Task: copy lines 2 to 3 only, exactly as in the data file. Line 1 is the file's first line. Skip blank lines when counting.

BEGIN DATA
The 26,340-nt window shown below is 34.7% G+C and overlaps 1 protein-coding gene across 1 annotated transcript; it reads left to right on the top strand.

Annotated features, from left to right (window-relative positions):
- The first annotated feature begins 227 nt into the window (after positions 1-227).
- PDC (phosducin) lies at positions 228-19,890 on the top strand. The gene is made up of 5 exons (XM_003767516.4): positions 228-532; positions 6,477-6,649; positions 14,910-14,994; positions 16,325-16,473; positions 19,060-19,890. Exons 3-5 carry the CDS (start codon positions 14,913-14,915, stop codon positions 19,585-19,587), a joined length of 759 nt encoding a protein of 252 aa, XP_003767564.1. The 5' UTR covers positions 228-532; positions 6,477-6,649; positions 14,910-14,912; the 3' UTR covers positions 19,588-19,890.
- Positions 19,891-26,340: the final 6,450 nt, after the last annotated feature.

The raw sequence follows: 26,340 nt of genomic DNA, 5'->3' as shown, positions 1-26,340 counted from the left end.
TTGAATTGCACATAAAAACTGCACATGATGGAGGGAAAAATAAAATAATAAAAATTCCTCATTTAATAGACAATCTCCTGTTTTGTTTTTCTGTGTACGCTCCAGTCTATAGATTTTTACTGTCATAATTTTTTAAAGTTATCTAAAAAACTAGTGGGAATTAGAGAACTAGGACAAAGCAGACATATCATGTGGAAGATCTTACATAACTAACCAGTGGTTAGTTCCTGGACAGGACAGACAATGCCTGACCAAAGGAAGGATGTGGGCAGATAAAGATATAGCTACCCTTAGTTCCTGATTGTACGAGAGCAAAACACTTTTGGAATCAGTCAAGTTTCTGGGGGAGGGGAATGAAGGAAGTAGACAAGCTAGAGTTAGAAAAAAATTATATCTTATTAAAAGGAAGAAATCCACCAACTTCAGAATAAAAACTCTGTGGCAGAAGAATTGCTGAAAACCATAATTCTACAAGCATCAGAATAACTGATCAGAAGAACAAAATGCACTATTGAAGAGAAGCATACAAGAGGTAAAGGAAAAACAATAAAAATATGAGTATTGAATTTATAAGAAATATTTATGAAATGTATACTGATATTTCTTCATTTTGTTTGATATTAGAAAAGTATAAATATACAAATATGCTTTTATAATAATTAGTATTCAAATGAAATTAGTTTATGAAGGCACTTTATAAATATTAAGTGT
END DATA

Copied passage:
Annotated features, from left to right (window-relative positions):
- The first annotated feature begins 227 nt into the window (after positions 1-227).